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Prev Med. 2008 Sep;47(3):279-83. doi: 10.1016/j.ypmed.2008.01.013. Epub 2008 Jan 26.

Stress-reducing effects of indoor plants in the built healthcare environment: the mediating role of perceived attractiveness.

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Faculty of Behavioural Sciences, Department of Marketing Communication and Consumer Psychology, University of Twente, The Netherlands.



Natural elements in the built healthcare environment have shown to hold potential stress-reducing properties. In order to shed light on the underlying mechanism of stress-reducing effects of nature, the present study investigates whether the stress-reducing effects of indoor plants occur because such an environment is perceived as being more attractive.


A single-factor between-subjects experimental design (nature: indoor plants vs. no plants) was used in which participants (n=77) were presented with a scenario describing hospitalization with a possible legionella diagnosis. The study was conducted from March to May 2007 in the Netherlands. Subsequently, they were exposed to a photo of a hospital room. In this room were either indoor plants, or there was a painting of an urban environment on the wall. Afterwards, perceived stress and the perceived attractiveness of the hospital room were measured.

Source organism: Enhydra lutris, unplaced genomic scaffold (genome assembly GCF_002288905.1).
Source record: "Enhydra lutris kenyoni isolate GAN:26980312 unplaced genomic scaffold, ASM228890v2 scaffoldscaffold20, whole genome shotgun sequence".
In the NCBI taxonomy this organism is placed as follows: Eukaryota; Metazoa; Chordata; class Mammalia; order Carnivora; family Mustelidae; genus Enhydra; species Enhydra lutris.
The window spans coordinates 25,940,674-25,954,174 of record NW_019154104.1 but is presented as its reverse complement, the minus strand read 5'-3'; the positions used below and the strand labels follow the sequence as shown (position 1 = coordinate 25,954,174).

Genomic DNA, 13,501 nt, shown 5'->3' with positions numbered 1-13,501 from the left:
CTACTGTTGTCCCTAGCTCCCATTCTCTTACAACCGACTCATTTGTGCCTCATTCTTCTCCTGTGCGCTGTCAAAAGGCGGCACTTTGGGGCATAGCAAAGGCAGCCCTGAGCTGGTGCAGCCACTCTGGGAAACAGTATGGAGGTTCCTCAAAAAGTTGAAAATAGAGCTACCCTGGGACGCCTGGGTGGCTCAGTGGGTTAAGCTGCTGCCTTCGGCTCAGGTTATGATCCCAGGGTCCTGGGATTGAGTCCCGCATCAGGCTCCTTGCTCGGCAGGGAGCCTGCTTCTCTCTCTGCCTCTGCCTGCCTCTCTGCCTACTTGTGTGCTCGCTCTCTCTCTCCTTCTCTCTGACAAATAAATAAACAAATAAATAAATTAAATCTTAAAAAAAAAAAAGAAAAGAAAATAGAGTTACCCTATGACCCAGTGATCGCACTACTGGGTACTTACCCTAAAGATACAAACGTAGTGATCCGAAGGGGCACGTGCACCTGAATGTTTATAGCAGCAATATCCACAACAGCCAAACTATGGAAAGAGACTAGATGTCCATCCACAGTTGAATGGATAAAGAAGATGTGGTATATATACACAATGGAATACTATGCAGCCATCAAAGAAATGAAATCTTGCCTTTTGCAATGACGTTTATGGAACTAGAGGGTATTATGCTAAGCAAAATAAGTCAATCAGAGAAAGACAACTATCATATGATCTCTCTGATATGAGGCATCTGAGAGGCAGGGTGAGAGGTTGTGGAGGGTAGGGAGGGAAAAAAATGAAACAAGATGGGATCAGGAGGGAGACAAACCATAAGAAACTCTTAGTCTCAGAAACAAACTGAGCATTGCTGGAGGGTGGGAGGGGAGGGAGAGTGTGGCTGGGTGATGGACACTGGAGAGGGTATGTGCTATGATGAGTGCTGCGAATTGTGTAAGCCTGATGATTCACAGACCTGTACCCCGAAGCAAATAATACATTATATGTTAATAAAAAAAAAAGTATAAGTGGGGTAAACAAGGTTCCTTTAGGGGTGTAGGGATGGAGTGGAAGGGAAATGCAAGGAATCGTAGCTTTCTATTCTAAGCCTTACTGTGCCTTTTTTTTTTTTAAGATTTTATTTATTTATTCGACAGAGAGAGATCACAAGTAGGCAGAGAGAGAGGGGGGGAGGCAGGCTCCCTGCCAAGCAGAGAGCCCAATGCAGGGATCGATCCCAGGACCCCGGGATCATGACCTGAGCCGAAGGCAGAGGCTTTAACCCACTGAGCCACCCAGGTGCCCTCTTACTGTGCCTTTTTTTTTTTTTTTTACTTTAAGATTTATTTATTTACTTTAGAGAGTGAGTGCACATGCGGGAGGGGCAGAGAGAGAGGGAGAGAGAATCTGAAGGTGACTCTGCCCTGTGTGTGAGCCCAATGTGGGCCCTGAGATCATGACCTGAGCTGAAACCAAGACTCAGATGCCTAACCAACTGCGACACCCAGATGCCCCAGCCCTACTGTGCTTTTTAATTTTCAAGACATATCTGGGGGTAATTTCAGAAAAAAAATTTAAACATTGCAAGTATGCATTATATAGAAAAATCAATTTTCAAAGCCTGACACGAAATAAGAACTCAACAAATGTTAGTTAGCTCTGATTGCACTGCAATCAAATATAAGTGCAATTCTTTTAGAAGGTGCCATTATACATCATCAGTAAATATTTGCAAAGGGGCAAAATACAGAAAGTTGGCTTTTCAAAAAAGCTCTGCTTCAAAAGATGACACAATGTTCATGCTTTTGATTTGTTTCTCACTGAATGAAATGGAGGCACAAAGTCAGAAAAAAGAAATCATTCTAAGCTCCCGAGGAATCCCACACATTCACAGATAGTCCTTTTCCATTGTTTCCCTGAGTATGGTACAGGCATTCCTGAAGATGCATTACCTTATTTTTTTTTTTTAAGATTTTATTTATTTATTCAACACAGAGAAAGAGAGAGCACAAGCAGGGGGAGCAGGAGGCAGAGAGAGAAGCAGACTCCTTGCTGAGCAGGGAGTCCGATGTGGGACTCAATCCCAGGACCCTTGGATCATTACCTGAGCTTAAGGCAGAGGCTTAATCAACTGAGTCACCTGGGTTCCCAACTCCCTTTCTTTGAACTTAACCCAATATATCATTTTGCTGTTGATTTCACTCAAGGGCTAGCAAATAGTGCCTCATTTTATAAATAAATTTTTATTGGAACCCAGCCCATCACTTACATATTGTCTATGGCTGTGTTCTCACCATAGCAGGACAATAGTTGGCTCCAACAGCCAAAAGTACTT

Participants exposed to the hospital room with indoor plants reported less stress than those in the control condition. Mediation analysis confirmed that indoor plants in a hospital room reduce feelings of stress through the perceived attractiveness of the room.


This study confirms the stress-reducing properties of natural elements in the built healthcare environment. It also sheds light on the underlying mechanism causing this stress-reduction.

[Indexed for MEDLINE]

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